By LISA EISENHAUER
Two massacres in 10 days in May — one at a supermarket in Buffalo, New York, in which 10 people were killed and another at an elementary school in Uvalde, Texas, that left at least 19 children and two teachers dead — have stunned a nation where mass shootings
and other gun violence are becoming increasingly common.
The rampages happened just days after statistics from the Centers for Disease Control and Prevention showed a spike of 14% in
gun deaths and 34% in gun homicides in 2020 from 2019. Advocates for violence prevention programs within the Catholic health care ministry say the numbers bright line a devastating trend.
"There is no room for negotiation around this, we have got to have stricter gun laws in this country," said Sr. Mary Haddad, RSM, CHA's president and chief executive officer. Gun violence, she said, is a public health crisis.
In mid-June, Congress was taking steps to address gun violence. The House approved a blanket ban on sales of large-capacity magazines and a ban on the sale of semiautomatic weapons to people under age 21. The legislation's prospects in the Senate appeared dim. Days later, Senate negotiators announced the framework of a bipartisan response that would include enhanced background checks for gun buyers under the age of 21 and funds for states to pass "red flag" laws and bolster school safety and mental health programs. The Senate proposal does not include age limits on semiautomatic weapons purchases or a ban on large-capacity magazines.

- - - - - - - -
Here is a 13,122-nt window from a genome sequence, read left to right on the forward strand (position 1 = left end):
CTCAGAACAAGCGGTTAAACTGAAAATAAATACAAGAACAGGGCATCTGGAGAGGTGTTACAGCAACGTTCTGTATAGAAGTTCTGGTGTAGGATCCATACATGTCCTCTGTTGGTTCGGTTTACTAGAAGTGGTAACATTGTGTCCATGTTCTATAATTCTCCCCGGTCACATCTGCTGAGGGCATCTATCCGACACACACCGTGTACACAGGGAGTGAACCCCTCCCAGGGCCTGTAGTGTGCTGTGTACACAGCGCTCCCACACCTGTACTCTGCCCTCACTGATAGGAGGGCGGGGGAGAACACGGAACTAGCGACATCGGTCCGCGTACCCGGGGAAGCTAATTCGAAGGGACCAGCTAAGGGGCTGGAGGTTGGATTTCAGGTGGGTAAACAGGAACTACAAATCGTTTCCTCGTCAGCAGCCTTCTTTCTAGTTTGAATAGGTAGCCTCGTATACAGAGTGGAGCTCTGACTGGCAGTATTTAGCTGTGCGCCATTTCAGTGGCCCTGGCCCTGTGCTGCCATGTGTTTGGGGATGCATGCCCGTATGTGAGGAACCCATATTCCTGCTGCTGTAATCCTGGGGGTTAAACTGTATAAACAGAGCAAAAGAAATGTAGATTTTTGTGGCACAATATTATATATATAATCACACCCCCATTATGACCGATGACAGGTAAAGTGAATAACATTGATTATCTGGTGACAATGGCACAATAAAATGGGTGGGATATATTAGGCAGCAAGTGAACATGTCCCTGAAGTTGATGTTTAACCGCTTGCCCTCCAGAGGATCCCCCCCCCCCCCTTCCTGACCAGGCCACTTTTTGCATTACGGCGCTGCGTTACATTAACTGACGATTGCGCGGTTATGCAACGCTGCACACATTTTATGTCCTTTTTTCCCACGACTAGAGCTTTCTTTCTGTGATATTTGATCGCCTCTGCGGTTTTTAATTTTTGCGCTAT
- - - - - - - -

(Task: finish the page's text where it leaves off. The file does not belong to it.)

Plea for more funding
Mike Slubowski, president and chief executive of Trinity Health, cites the CDC's gun death figures and especially the drastic rise in gun homicides in explaining why his system sees firearm violence as a major public health issue and why it advocates
for more funding for research on what's behind the violence. "I think having better data collection and more research will help us understand the root causes and risk factors of gun violence," he says. "It would be our hope that we would find some
evidence-based solutions to the issue."
People hug outside the scene after a shooting at the Tops supermarket in Buffalo, N.Y., on May 14. The massacre left 10 people dead and three wounded.
Credit: Joshua Bessex/Associated Press
Trinity Health and CHA are among almost 300 health care organizations that signed a letter dated April 28 urging the leaders of the House and Senate appropriations committees to increase to $60 million from the
current $25 million the amount earmarked for the CDC and the National Institutes of Health to study prevention of firearm morbidity and mortality.
"In the midst of the COVID-19 pandemic, communities across the U.S. continue to suffer from the public health crisis of firearm-related injuries and deaths," says the letter.